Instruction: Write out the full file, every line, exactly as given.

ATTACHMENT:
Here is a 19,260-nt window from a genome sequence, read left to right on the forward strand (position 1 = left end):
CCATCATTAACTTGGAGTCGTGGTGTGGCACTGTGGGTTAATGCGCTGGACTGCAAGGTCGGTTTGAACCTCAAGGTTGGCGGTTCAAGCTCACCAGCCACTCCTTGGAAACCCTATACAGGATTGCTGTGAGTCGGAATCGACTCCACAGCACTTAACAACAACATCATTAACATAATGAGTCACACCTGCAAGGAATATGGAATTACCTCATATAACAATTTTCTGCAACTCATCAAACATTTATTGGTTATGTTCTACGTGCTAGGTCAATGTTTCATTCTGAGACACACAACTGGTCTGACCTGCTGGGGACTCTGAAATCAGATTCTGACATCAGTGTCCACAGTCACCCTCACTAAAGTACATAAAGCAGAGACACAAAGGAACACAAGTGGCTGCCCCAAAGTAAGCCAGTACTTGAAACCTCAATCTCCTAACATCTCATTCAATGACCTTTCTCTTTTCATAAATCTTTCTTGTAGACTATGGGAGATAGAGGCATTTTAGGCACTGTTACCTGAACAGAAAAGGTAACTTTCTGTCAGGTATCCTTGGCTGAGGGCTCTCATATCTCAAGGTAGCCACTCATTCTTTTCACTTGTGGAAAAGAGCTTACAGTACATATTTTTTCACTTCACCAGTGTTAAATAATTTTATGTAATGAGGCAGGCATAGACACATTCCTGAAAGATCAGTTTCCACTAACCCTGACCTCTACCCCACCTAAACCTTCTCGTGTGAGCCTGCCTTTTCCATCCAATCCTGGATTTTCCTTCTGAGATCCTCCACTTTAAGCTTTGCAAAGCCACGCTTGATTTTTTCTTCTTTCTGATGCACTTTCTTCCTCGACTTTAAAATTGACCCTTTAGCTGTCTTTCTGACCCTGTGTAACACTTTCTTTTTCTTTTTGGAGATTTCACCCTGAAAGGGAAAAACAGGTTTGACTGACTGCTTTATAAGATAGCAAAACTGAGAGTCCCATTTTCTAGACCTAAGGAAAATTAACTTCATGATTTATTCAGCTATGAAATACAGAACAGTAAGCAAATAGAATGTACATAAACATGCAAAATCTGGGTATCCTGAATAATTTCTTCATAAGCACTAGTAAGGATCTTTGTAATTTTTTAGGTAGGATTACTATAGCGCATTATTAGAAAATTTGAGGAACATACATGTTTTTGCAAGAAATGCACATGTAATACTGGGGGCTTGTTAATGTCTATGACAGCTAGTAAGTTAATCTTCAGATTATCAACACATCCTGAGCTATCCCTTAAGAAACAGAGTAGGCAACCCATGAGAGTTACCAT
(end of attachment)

Here is a 19,260-nt window from a genome sequence, read left to right on the forward strand (position 1 = left end):
CCATCATTAACTTGGAGTCGTGGTGTGGCACTGTGGGTTAATGCGCTGGACTGCAAGGTCGGTTTGAACCTCAAGGTTGGCGGTTCAAGCTCACCAGCCACTCCTTGGAAACCCTATACAGGATTGCTGTGAGTCGGAATCGACTCCACAGCACTTAACAACAACATCATTAACATAATGAGTCACACCTGCAAGGAATATGGAATTACCTCATATAACAATTTTCTGCAACTCATCAAACATTTATTGGTTATGTTCTACGTGCTAGGTCAATGTTTCATTCTGAGACACACAACTGGTCTGACCTGCTGGGGACTCTGAAATCAGATTCTGACATCAGTGTCCACAGTCACCCTCACTAAAGTACATAAAGCAGAGACACAAAGGAACACAAGTGGCTGCCCCAAAGTAAGCCAGTACTTGAAACCTCAATCTCCTAACATCTCATTCAATGACCTTTCTCTTTTCATAAATCTTTCTTGTAGACTATGGGAGATAGAGGCATTTTAGGCACTGTTACCTGAACAGAAAAGGTAACTTTCTGTCAGGTATCCTTGGCTGAGGGCTCTCATATCTCAAGGTAGCCACTCATTCTTTTCACTTGTGGAAAAGAGCTTACAGTACATATTTTTTCACTTCACCAGTGTTAAATAATTTTATGTAATGAGGCAGGCATAGACACATTCCTGAAAGATCAGTTTCCACTAACCCTGACCTCTACCCCACCTAAACCTTCTCGTGTGAGCCTGCCTTTTCCATCCAATCCTGGATTTTCCTTCTGAGATCCTCCACTTTAAGCTTTGCAAAGCCACGCTTGATTTTTTCTTCTTTCTGATGCACTTTCTTCCTCGACTTTAAAATTGACCCTTTAGCTGTCTTTCTGACCCTGTGTAACACTTTCTTTTTCTTTTTGGAGATTTCACCCTGAAAGGGAAAAACAGGTTTGACTGACTGCTTTATAAGATAGCAAAACTGAGAGTCCCATTTTCTAGACCTAAGGAAAATTAACTTCATGATTTATTCAGCTATGAAATACAGAACAGTAAGCAAATAGAATGTACATAAACATGCAAAATCTGGGTATCCTGAATAATTTCTTCATAAGCACTAGTAAGGATCTTTGTAATTTTTTAGGTAGGATTACTATAGCGCATTATTAGAAAATTTGAGGAACATACATGTTTTTGCAAGAAATGCACATGTAATACTGGGGGCTTGTTAATGTCTATGACAGCTAGTAAGTTAATCTTCAGATTATCAACACATCCTGAGCTATCCCTTAAGAAACAGAGTAGGCAACCCATGAGAGTTACCAT